Speaking of where objects should be run, the scheduler is in charge of determining this! The scheduler will ask the API server (which will then communicate with etcd) which objects which haven’t been assigned to a machine. The scheduler will then determine which machines those objects should be assigned to and will reply back to the API server to reflect this assignment (which gets propagated to etcd).
The last component on the master node that we’ll discuss in this post is the controller-manager, which monitors the state of a cluster through the API server to see if the current state of the cluster aligns with our desired state. If the actual state differs from our desired state, the controller-manager will make changes via the API server in an attempt to drive the cluster towards the desired state. The controller-manager is defined by a collection of controllers, each of which are responsible for managing objects of a specific resource type on the cluster. At a very high level, a controller will watch a specific resource type (eg. deployments) stored in etcd and create specifications for the pods which should be run to acheive the object’s desired state. It is then the controller’s responsibility for ensuring that these pods stay healthy while running and are shut down when needed.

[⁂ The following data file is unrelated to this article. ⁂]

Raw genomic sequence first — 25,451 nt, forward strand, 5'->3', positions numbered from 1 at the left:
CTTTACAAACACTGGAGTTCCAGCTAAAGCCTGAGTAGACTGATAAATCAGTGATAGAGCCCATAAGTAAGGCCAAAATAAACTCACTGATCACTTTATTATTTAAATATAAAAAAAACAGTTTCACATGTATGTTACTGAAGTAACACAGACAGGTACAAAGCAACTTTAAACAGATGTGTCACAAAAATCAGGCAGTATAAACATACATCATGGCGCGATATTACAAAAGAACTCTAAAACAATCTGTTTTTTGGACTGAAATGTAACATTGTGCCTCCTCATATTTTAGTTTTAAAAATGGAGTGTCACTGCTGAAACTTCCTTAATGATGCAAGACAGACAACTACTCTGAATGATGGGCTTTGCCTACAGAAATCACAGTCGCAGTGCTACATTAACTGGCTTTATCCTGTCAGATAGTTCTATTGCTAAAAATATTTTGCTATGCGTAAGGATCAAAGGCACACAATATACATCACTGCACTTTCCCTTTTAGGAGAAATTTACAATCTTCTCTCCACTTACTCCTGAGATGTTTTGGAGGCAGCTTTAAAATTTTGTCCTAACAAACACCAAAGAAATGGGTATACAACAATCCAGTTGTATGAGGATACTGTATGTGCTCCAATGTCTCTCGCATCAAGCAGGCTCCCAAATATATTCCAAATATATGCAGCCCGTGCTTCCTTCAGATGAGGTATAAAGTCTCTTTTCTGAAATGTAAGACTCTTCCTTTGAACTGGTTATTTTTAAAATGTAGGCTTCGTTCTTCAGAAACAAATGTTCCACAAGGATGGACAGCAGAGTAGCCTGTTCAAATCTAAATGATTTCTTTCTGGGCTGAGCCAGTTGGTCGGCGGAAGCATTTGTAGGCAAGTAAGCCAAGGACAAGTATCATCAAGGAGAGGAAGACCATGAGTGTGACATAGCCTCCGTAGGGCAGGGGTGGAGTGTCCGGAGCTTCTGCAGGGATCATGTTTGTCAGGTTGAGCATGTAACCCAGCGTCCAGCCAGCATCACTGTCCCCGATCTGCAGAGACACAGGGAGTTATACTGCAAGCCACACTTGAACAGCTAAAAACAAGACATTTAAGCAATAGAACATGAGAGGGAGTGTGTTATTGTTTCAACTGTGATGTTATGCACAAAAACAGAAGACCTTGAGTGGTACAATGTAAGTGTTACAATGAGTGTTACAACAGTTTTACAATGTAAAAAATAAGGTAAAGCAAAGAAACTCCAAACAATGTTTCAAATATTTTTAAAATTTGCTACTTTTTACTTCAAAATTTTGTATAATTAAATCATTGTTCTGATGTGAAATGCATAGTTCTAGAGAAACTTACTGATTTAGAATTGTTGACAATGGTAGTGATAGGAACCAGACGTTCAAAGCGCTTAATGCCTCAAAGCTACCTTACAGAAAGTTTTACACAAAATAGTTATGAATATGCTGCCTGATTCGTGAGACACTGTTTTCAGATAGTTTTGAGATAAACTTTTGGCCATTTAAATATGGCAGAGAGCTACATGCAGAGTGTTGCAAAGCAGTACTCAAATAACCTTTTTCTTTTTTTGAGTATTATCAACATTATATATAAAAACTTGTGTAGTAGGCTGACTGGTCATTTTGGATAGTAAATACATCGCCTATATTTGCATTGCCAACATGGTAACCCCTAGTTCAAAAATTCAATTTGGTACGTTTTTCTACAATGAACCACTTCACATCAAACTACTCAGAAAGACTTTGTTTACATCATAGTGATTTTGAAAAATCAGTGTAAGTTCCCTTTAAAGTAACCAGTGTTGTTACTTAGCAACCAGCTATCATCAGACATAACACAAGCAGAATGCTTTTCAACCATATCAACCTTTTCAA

To summarize what we’ve covered so far…
Next, let’s discuss the control plane components which are run on worker nodes. Most of the resources available on our worker nodes are spent running our actual applications, but our nodes do need to know which pods they should be running and how to communicate with pods on other machines. The two final components of the control plane that we’ll discuss cover exactly these two concerns.
The kubelet acts as a node’s “agent” which communicates with the API server to see which container workloads have been assigned to the node. It is then responsible for spinning up pods to run these assigned workloads. When a node first joins the cluster, kubelet is responsible for announcing the node’s existence to the API server so the scheduler can assign pods to it.
Lastly, kube-proxy enables containers to be able to communicate with each other across the various nodes on the cluster. This component handles all the networking concerns such as how to forward traffic to the appropriate pod.